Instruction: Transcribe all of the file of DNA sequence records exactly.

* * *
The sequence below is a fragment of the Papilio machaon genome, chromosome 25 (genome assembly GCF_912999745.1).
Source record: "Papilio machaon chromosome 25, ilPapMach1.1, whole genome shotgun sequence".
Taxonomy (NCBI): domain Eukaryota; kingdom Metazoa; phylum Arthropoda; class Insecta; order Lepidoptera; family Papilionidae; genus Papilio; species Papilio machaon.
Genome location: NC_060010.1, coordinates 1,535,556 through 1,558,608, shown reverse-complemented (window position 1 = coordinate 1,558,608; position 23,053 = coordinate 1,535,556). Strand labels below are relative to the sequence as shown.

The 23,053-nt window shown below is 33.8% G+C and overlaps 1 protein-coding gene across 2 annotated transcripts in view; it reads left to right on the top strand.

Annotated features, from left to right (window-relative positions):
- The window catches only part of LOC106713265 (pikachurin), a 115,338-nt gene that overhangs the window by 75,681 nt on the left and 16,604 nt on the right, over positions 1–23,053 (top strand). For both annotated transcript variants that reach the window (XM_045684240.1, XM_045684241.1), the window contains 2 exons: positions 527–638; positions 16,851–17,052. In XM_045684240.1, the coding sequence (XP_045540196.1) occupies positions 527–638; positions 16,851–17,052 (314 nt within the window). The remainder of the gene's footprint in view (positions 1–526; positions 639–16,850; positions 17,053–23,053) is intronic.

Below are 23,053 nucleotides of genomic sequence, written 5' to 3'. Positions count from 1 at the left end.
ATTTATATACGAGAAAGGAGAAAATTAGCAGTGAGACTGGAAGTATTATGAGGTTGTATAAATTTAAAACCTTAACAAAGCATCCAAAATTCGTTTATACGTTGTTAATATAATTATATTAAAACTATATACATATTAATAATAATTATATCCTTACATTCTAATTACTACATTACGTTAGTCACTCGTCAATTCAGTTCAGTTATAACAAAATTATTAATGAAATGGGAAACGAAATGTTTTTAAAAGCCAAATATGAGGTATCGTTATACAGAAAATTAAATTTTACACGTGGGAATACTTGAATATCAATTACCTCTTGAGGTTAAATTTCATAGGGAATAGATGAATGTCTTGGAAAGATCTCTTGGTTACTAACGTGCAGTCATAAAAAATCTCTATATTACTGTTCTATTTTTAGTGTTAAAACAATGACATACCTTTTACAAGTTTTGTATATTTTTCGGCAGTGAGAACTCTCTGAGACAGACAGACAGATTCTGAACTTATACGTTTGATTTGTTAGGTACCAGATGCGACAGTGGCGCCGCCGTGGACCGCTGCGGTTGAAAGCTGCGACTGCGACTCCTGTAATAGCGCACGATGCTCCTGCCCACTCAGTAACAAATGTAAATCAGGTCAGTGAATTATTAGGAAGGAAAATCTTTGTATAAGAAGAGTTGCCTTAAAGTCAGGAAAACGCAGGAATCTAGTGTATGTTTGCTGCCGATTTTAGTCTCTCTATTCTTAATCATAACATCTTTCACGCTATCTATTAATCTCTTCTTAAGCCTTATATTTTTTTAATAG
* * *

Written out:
The sequence below is a fragment of the Papilio machaon genome, chromosome 25 (genome assembly GCF_912999745.1).
Source record: "Papilio machaon chromosome 25, ilPapMach1.1, whole genome shotgun sequence".
Taxonomy (NCBI): domain Eukaryota; kingdom Metazoa; phylum Arthropoda; class Insecta; order Lepidoptera; family Papilionidae; genus Papilio; species Papilio machaon.
Genome location: NC_060010.1, coordinates 1,535,556 through 1,558,608, shown reverse-complemented (window position 1 = coordinate 1,558,608; position 23,053 = coordinate 1,535,556). Strand labels below are relative to the sequence as shown.

The 23,053-nt window shown below is 33.8% G+C and overlaps 1 protein-coding gene across 2 annotated transcripts in view; it reads left to right on the top strand.

Annotated features, from left to right (window-relative positions):
- The window catches only part of LOC106713265 (pikachurin), a 115,338-nt gene that overhangs the window by 75,681 nt on the left and 16,604 nt on the right, over positions 1–23,053 (top strand). For both annotated transcript variants that reach the window (XM_045684240.1, XM_045684241.1), the window contains 2 exons: positions 527–638; positions 16,851–17,052. In XM_045684240.1, the coding sequence (XP_045540196.1) occupies positions 527–638; positions 16,851–17,052 (314 nt within the window). The remainder of the gene's footprint in view (positions 1–526; positions 639–16,850; positions 17,053–23,053) is intronic.

Below are 23,053 nucleotides of genomic sequence, written 5' to 3'. Positions count from 1 at the left end.
ATTTATATACGAGAAAGGAGAAAATTAGCAGTGAGACTGGAAGTATTATGAGGTTGTATAAATTTAAAACCTTAACAAAGCATCCAAAATTCGTTTATACGTTGTTAATATAATTATATTAAAACTATATACATATTAATAATAATTATATCCTTACATTCTAATTACTACATTACGTTAGTCACTCGTCAATTCAGTTCAGTTATAACAAAATTATTAATGAAATGGGAAACGAAATGTTTTTAAAAGCCAAATATGAGGTATCGTTATACAGAAAATTAAATTTTACACGTGGGAATACTTGAATATCAATTACCTCTTGAGGTTAAATTTCATAGGGAATAGATGAATGTCTTGGAAAGATCTCTTGGTTACTAACGTGCAGTCATAAAAAATCTCTATATTACTGTTCTATTTTTAGTGTTAAAACAATGACATACCTTTTACAAGTTTTGTATATTTTTCGGCAGTGAGAACTCTCTGAGACAGACAGACAGATTCTGAACTTATACGTTTGATTTGTTAGGTACCAGATGCGACAGTGGCGCCGCCGTGGACCGCTGCGGTTGAAAGCTGCGACTGCGACTCCTGTAATAGCGCACGATGCTCCTGCCCACTCAGTAACAAATGTAAATCAGGTCAGTGAATTATTAGGAAGGAAAATCTTTGTATAAGAAGAGTTGCCTTAAAGTCAGGAAAACGCAGGAATCTAGTGTATGTTTGCTGCCGATTTTAGTCTCTCTATTCTTAATCATAACATCTTTCACGCTATCTATTAATCTCTTCTTAAGCCTTATATTTTTTTAATAG